That a player as gifted as Borussia Dortmund's Marco Reus is featuring in only his first FIFA World Cup is something of a travesty.

The attacking midfielder had to fight back from injury once again to give himself a chance at his dream, but now there, Reus will hope to have a significant say in proceedings.

Joachim Löw knows all about the quality Reus brings to any side and has helped, too, with five reasons why Reus will play a starring role in Löw's 23-man squad as the finals progress ...

1) Because he's brilliant

It's that simple. Why else would you pick a player in your World Cup squad? Well, with Reus, the statistics back up what could otherwise be just a judgment. After an injury-destroyed first half of the season, the 29-year-old enjoyed a renaissance in 2018, scoring seven goals in 11 games to help secure Dortmund UEFA Champions League football next season. His overall Bundesliga record for reads 233 games, 99 goals and 64 assists, hugely impressive numbers indeed. It isn't just his stats that deserve recognition, however. Reus is arguably Germany's most technically gifted footballer. He can strike a free-kick better than anyone and has scored eight times against Bayern Munich, five against Schalke and has bagged many a goal in the Champions League knockout rounds. Mentally, Reus has what it takes to excel.

Watch: Reus reflects on his career in an exclusive interview

2) Because he's versatile

Reus may have spent most of his career on the wing or as an attacking midfielder, but with Michy Batshuayi's recent injury depriving Dortmund of an out-and-out striker, he has stepped up to the plate to show he can score as well as he can make goals. His most prolific season to date was his final one at Borussia Mönchengladbach in 2011/12, when the Foals cantered into the Champions League places with Reus playing up front beside Mike Hanke. Coach Lucien Favre usually employed a 4-4-2 formation and Reus was the focal point of the attack in 17 of his 32 appearances. He also played up front when he lifted his first major trophy – the 2017 DFB Cup – partnering Pierre-Emerick Aubameyang in the 2-1 win over Eintracht Frankfurt.

Capable of filling Michy Bathuayi's boots in the Bundesliga, surely Reus can run the line for Germany too? © DFL DEUTSCHE FUSSBALL LIGA

3) Because he fears nobody

How many players can say have scored against everybody? Go through a list of Bundesliga strikers and you'll see the names Robert Lewandowski and Mario Gomez who have succeeded in scoring at least once against all 18 Bundesliga clubs. They are paid to be prolific; their names are synonymous with goalscoring. However, you'll also see Reus' name on that list. He's pulled off precisely the same trick, but bear in mind not only he has made significantly fewer than their 255 and 294 respective German top-flight appearances, but that he spends less of his time in the opposition penalty area and more just outside it. As we've mentioned, on the big stage, Reus delivers. If you have a penalty shootout at the World Cup, then Reus should be one of your five takers.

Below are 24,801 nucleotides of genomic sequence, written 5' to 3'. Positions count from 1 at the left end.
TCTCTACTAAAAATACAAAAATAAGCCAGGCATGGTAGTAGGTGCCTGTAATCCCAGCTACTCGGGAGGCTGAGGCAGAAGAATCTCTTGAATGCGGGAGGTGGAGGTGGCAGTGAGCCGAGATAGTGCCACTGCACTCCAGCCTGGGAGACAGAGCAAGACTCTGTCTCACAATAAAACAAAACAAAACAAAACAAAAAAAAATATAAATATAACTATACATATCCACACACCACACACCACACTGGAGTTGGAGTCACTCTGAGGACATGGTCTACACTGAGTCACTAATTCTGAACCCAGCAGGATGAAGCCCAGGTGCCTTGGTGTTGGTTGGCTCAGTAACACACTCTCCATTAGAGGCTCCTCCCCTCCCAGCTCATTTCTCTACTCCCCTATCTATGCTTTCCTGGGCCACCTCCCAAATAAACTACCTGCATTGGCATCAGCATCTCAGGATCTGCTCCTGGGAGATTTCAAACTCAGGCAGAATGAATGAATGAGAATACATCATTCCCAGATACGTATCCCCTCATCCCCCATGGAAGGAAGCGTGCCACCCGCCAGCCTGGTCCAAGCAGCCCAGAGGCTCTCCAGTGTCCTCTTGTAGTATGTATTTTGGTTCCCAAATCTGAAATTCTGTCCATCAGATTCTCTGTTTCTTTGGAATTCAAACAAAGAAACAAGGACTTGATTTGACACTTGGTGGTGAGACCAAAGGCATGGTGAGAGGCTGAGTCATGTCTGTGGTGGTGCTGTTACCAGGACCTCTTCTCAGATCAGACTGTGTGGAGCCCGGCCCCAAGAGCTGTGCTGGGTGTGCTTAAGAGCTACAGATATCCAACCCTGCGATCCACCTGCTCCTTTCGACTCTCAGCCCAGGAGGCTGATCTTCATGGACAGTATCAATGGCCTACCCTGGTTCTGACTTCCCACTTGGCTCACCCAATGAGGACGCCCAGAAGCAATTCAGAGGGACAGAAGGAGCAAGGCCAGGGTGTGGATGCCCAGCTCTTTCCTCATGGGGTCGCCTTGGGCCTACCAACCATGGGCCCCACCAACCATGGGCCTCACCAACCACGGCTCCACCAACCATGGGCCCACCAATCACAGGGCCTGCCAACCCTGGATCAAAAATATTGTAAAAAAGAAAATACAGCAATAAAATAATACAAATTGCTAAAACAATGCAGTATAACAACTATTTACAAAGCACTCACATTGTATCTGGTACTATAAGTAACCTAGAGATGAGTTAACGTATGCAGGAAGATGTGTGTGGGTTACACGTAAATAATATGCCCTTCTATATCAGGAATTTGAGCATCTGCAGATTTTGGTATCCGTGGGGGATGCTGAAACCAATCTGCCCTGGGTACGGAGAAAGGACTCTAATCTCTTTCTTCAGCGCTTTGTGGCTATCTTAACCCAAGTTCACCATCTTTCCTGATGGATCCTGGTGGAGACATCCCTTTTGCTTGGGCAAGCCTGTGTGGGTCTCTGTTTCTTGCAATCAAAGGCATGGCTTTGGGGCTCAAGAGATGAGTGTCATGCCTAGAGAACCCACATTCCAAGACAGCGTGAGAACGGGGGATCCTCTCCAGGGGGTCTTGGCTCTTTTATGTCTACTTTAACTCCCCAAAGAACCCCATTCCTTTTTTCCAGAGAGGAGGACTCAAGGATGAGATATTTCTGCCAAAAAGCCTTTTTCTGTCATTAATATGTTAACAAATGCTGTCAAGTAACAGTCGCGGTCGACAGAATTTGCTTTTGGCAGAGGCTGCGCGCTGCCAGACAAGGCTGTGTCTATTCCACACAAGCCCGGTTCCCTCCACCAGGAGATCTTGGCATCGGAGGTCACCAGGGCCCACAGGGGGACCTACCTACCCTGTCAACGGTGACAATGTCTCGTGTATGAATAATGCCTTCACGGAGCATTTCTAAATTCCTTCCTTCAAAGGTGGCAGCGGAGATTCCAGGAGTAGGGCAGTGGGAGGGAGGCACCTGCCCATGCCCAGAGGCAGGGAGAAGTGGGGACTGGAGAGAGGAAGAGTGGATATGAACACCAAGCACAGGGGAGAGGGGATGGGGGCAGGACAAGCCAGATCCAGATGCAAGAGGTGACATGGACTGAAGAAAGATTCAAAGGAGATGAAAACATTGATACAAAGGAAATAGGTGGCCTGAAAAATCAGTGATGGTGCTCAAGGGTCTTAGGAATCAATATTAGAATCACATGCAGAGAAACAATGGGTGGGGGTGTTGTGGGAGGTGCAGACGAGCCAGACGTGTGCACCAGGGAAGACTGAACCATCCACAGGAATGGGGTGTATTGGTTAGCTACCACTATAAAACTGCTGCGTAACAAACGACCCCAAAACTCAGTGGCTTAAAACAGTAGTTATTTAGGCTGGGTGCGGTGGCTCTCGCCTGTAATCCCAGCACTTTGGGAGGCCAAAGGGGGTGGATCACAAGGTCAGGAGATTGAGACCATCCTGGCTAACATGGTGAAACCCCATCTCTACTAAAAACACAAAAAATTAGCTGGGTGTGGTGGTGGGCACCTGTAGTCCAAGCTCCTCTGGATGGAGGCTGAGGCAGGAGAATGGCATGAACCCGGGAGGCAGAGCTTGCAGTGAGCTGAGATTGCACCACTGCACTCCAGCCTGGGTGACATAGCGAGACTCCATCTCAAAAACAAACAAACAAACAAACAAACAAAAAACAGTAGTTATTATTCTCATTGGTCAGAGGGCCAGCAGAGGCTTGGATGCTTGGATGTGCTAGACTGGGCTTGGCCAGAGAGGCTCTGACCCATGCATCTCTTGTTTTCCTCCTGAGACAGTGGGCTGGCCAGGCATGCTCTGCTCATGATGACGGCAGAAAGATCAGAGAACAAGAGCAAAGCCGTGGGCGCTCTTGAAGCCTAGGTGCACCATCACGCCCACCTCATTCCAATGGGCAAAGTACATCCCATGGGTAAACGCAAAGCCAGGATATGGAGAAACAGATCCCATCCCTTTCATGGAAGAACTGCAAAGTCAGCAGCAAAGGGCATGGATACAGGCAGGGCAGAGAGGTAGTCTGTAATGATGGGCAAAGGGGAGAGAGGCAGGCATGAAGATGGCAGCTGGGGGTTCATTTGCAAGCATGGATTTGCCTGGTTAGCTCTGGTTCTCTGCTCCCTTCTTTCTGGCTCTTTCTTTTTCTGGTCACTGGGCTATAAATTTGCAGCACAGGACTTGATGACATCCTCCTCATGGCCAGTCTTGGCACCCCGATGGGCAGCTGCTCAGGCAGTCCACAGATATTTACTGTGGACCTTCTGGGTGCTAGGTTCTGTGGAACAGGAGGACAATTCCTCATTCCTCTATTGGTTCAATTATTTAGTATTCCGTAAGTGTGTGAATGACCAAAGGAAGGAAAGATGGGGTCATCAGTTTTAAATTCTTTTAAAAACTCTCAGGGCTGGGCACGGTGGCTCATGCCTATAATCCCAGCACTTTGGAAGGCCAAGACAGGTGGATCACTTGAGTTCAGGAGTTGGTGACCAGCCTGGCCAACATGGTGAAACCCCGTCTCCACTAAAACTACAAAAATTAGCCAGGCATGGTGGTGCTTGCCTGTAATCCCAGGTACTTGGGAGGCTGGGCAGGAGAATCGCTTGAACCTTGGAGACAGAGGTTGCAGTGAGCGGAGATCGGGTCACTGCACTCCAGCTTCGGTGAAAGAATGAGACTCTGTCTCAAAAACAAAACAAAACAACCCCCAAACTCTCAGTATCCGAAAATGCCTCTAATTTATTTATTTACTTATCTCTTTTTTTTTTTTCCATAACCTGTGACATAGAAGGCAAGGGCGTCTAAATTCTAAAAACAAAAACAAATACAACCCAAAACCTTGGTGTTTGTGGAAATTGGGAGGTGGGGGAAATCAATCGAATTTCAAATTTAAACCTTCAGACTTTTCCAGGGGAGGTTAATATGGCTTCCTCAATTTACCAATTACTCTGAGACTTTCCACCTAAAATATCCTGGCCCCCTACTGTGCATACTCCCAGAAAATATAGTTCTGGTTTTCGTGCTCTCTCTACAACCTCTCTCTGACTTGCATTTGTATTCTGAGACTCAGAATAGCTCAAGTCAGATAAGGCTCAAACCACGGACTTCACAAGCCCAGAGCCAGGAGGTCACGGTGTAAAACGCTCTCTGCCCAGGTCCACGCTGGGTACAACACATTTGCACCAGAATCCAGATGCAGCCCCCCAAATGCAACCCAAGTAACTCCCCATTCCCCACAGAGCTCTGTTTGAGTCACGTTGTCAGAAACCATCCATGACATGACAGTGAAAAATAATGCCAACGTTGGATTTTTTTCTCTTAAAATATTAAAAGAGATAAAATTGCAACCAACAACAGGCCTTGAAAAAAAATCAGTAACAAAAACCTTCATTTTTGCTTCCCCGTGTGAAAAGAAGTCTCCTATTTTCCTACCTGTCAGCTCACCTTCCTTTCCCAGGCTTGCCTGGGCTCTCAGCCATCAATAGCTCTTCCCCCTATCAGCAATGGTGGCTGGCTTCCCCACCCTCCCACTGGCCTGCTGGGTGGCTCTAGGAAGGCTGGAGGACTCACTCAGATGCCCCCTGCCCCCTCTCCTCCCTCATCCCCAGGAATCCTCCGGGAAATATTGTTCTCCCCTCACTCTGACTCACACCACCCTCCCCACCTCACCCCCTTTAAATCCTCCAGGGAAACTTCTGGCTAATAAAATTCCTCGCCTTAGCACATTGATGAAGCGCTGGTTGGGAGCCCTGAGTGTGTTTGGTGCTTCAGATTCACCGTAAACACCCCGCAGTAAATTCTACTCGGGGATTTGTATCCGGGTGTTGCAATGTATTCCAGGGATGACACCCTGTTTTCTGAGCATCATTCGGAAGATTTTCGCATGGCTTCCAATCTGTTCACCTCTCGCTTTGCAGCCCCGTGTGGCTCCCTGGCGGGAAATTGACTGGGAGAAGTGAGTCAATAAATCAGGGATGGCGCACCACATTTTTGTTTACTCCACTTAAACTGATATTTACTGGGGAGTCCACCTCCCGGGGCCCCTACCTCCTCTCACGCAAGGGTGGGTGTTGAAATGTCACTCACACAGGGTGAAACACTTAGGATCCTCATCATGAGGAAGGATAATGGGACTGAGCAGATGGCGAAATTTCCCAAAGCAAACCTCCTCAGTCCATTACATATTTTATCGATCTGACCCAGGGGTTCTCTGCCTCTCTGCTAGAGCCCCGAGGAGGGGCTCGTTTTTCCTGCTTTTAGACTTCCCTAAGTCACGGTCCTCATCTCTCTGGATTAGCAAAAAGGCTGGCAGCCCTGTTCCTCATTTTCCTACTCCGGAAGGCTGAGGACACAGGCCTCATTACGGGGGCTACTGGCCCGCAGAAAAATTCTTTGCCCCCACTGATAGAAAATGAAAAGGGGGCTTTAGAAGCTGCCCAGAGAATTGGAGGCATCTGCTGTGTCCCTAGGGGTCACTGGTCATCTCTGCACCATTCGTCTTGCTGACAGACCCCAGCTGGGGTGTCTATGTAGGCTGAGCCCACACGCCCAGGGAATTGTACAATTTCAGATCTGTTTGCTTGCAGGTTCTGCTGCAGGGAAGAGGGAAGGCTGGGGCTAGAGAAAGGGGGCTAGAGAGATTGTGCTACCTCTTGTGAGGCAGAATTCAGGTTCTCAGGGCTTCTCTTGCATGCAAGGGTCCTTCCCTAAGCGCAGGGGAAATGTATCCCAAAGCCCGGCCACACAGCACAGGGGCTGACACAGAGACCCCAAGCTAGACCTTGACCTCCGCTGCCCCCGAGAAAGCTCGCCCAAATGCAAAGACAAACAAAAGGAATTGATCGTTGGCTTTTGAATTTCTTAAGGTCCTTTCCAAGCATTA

Watch: Reus' 18 goals against 18 opponents

4) Because he's in his prime

Philipp Lahm was 30 when he captained Germany to World Cup glory four years ago; Cristiano Ronaldo was 31 when he led Portugal to glory at UEFA EURO 2016; the great Franz Beckenbauer was 28 when he won the World Cup in 1974; and Lothar Matthäus was 29 when he captained Germany to glory at Italia '90? Reus will have just turned 29 by the time the tournament kicks off on 14 June, and therefore entering his prime. He blends technical quality, mental strength and experience when he's on the field. Why wouldn't Löw avail himself of all that this summer?

Reus has had more than his fair share of injury setbacks to contend with in his career. © gettyimages / Alex Grimm

5) Because he deserves it

Reus is arguably one of the unluckiest footballers of his generation. Germany lifted a fourth World Cup in Brazil in 2014, but it was unbearably cruel that Reus was not among the victorious 23-man squad. While his team-mates were celebrating, Reus was recuperating after tearing ankle ligaments in the final pre-tournament warm-up match against Armenia, and his seat on the plane was taken by Shkodran Mustafi. He could only watch on from afar as Mario Götze scored the winning goal in Rio de Janeiro's Maracana, and though Götze's post-match homage to his friend was touching, the disappointment of missing out must have been devastating for the Dortmund native.

Two years later, a groin injury ended his dreams of being involved in UEFA EURO 2016, again only hours before the squad were due to depart.

"He's an incredibly skilful and intelligent player, a real handful for the opposition," Löw said ahead of the Austria friendly. "Marco's like a rocket! I hope he comes through the next few weeks unscathed, then we can all look forward to seeing Marco at the World Cup."

An appearance at another major tournament is the least this mercurial talent deserves.

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